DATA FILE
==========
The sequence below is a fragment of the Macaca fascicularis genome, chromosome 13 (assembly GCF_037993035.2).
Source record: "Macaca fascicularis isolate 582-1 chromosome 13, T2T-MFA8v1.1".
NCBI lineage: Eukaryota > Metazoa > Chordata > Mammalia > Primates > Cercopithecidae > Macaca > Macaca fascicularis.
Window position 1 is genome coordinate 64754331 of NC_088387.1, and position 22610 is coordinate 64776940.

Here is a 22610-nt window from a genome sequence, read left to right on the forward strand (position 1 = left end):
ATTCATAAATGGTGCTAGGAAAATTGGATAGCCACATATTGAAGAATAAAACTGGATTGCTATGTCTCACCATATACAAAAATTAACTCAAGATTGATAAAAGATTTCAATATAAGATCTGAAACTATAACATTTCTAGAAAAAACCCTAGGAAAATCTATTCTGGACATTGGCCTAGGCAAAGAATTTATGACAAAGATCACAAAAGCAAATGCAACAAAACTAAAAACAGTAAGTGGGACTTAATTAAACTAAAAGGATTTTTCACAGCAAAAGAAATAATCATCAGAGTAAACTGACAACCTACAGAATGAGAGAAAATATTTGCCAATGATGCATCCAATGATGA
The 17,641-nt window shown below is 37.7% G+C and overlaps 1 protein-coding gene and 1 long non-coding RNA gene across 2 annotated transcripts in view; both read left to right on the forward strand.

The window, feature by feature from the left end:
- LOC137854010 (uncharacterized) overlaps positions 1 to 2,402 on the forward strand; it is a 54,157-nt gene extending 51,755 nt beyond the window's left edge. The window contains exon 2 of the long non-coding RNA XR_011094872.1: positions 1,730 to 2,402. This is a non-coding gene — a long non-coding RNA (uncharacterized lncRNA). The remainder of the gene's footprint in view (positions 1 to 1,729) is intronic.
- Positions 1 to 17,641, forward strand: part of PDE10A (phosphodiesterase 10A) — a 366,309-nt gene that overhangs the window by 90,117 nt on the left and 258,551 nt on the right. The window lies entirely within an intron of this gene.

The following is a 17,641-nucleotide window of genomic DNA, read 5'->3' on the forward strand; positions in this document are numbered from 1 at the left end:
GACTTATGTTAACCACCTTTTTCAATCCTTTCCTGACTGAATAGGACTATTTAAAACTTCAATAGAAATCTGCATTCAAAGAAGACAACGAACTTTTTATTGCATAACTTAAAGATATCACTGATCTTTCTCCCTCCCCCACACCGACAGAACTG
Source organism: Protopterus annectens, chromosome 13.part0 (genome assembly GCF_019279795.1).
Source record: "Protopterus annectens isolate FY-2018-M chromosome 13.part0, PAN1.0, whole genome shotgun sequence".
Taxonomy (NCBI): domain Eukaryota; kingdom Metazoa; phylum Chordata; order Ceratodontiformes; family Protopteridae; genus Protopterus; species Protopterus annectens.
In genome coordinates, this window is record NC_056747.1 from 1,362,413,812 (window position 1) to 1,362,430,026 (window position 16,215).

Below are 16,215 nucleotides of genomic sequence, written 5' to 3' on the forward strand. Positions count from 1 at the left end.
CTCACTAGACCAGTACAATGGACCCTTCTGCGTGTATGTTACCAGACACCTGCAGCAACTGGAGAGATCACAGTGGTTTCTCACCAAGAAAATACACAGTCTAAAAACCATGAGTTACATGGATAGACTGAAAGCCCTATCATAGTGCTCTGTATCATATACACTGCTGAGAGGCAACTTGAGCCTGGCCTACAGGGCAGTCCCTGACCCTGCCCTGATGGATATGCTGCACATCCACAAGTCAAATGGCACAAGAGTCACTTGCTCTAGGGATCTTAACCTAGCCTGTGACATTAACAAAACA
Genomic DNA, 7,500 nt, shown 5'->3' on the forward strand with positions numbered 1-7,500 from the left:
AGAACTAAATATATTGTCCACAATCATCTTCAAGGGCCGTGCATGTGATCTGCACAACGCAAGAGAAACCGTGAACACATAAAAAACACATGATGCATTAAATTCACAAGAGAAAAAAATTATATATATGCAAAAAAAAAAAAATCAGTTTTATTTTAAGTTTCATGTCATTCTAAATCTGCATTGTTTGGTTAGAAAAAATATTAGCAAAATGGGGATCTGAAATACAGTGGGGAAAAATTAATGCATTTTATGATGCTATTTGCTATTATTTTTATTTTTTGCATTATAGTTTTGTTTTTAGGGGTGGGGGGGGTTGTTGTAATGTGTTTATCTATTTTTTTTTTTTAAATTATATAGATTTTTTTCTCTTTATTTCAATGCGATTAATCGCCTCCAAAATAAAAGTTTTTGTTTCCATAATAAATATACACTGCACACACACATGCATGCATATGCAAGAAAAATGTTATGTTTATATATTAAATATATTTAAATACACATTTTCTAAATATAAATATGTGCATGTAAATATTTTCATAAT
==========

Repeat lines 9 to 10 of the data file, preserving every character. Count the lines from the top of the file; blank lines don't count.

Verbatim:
- LOC137854010 (uncharacterized) overlaps positions 1 to 2,402 on the forward strand; it is a 54,157-nt gene extending 51,755 nt beyond the window's left edge. The window contains exon 2 of the long non-coding RNA XR_011094872.1: positions 1,730 to 2,402. This is a non-coding gene — a long non-coding RNA (uncharacterized lncRNA). The remainder of the gene's footprint in view (positions 1 to 1,729) is intronic.
- Positions 1 to 17,641, forward strand: part of PDE10A (phosphodiesterase 10A) — a 366,309-nt gene that overhangs the window by 90,117 nt on the left and 258,551 nt on the right. The window lies entirely within an intron of this gene.